So, you’re moving house. Whether it’s your first time leaving the nest and you’re renting a share house with friends, flying solo in an apartment, a couple looking for a family home, or anything in between, moving out can be stressful for everyone, particularly when it comes to costs.
Of course, everyone’s situation is different; a family with three young children and a joint bank account will have different expenses to worry about than university students living in a share house, although there are some costs you’ll have to endure regardless of your living situation. To help you with the big move, Canstar Blue has put together a guide on what costs you can expect when it comes to moving house, and how you can potentially save some money down the line. Read on to find out more.
How much does it cost to move house?
When it comes to moving house, the cost will ultimately come down to your individual circumstances, as there are multiple areas to factor in. While the final dollar amount will vary, costs can generally be categorised into upfront and ongoing, which we’ve outlined below.
Moving house upfront costs
A lot of costs that accompany moving houses are (unfortunately) unavoidable, and (equally as unfortunate) require you to pay them upfront, or at least have them organised before you even set foot in your new accommodation. As a result, you’ll have to have a bit of money on hand to ensure that moving day goes smoothly, but how much do you need, and what exactly are you paying for? Common upfront costs when moving house include:
- Rental bond
- Rent in advance
- Furniture, fixtures and appliances
- Bond clean
A rental bond, also known as a security deposit, is a one-off payment required when you first lease a property. This is paid directly to either your landlord or real estate agent, and can be used should certain circumstances arise, such as if you break the tenancy agreement and owe rent, if you damage the property, or to cover any costs at the end of your lease. Although the price of a rental bond varies, the Residential Tenancies Authority (RTA) states that if your rent is less than $700 a week, you cannot be charged more than the equivalent of four weeks’ rent, whereas if your rent is more than $700 per week, the landlord or agent can charge any amount they deem necessary.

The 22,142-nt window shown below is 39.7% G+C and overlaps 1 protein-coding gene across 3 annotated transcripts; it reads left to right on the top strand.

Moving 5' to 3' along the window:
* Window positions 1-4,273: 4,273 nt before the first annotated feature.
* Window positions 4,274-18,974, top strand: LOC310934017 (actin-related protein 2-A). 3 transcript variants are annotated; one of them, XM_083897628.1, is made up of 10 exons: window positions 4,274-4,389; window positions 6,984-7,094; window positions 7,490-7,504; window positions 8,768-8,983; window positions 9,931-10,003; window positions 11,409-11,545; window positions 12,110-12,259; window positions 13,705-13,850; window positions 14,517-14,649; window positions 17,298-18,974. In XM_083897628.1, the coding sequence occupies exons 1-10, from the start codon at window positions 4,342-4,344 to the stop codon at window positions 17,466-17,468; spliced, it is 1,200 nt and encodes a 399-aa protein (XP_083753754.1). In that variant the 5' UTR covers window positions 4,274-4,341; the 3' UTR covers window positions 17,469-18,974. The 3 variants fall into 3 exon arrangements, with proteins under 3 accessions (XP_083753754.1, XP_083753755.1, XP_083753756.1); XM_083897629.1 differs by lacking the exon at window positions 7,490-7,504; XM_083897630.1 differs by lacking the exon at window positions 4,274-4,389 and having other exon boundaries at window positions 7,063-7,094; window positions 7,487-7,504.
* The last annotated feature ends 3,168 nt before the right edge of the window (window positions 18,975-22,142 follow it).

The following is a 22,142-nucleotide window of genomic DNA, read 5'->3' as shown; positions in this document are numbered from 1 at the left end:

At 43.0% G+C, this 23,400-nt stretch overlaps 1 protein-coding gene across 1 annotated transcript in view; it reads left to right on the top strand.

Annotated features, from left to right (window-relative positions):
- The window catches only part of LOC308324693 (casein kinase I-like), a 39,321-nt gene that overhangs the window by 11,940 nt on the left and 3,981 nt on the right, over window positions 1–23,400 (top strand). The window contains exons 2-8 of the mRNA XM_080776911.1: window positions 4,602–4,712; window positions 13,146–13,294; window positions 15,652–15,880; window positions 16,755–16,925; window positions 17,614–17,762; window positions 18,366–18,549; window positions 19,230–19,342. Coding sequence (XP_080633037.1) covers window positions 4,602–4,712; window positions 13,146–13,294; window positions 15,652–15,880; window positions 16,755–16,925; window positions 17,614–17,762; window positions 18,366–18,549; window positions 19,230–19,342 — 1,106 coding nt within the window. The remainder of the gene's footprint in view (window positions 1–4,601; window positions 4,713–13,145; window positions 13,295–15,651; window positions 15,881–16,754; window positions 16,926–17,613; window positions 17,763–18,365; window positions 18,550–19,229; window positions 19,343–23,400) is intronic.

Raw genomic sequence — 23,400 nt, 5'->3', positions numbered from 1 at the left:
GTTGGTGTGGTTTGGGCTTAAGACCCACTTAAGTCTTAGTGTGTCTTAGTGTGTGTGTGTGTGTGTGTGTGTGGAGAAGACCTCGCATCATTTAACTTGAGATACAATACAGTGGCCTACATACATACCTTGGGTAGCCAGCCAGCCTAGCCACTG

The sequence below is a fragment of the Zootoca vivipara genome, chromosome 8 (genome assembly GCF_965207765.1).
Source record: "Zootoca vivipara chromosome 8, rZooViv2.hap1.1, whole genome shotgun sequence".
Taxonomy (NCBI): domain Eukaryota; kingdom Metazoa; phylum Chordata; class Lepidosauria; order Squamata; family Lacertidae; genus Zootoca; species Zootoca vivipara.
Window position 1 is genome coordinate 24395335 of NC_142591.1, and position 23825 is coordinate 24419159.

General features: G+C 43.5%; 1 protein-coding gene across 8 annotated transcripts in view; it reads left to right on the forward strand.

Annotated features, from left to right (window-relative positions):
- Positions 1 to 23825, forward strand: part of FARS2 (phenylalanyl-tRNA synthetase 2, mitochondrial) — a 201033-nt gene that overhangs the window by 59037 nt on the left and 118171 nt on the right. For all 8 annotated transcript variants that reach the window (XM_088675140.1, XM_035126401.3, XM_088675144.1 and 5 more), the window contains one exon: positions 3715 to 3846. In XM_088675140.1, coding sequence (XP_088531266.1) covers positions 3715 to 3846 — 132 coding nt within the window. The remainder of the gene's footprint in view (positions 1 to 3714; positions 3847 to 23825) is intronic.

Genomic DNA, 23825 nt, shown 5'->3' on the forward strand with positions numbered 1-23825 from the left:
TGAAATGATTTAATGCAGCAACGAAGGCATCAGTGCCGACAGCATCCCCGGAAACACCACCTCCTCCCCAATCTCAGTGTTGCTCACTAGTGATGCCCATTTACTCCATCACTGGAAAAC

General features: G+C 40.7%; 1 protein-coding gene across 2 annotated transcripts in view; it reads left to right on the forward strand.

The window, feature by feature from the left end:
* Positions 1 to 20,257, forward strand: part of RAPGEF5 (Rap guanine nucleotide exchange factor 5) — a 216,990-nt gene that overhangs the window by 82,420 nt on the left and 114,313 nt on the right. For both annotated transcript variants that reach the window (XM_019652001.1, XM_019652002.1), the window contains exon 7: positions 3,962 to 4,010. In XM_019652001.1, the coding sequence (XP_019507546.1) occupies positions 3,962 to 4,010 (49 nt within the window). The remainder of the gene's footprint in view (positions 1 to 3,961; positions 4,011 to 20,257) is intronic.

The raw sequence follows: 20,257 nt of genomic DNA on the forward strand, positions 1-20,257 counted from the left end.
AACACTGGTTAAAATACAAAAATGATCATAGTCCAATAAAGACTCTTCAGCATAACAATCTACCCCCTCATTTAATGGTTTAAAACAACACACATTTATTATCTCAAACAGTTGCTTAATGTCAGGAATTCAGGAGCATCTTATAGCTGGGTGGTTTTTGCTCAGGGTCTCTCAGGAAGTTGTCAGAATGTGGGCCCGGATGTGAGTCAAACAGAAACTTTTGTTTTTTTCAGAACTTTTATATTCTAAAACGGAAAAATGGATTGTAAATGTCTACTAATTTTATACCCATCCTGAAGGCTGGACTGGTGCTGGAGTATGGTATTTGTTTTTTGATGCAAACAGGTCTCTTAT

Rent in advance
When you’re leasing, the first two weeks of rent are generally due in advance as another form of security deposit for the owner, meaning you’ll have to factor this into your budget. Your rent can vary depending on the suburb you live in, and the size and quality of the property, so ensure that you pick a property within your budget.
Moving your personal items can be an expensive venture, and can be especially true if you’re moving out from a home you’ve been living in for a longer period of time, as you’ll have accumulated more than you think. And the more ‘things’ you have, the more you have to physically move from one property to another.
While you can always rope in a friend who owns a ute or truck, most of us will look to hire a removalist, and these don’t come cheap. Usually charging by the hour, hiring a removalist can cost between $300 – $3,500, depending on the size of your property and the amount that needs to be moved. To save money, think about donating some appliances, furniture or items that you don’t desperately need, or doing some of the work yourself.
Furniture and appliances
For first-time renters, purchasing furniture and appliances can be a lot more costly than expected. If you’ve moved around a lot in the past, you’ll have a leg up here — owning the majority of your own appliances and furniture will cut down some major upfront costs. However, if this is your first big move, think about checking out garage sales and online second-hand sites in order to save some costs.
A lot of costs that accompany moving houses are unavoidable, like setting up utilities. When you’re accepted into your new home, many real estate agents will offer to have your utilities automatically connected on your behalf. These can include electricity, gas, internet and even pay TV. While this can be incredibly convenient, putting your utilities in the hands of someone else can lead to extra expenses, or a plan that simply doesn’t suit you. If you’re tight on money, consider doing your own research to help cut down costs. We’ve outlined what to look out for with utilities providers below.
Phone and Internet
We couldn’t live without our phone and the internet — that’s why it’s so important to get this one right. Firstly, examine what sort of internet and phone connection you had at your previous property, and if your provider is available in your new area. If yes, ask yourself if you still want to stick with that service and provider, or if you want to change.
If you’ve been putting off researching providers and plans, now is the perfect time to review to see if you’re still getting the best deal. Upfront internet costs will be anywhere from $0 to over $200 depending on the retailer and connection type, as you may need to purchase a new modem to get up and running.
- For more help, check out Canstar Blue’s guide to compare internet bundles and NBN providers. For renters, you can also check out our guide to internet plans for renters.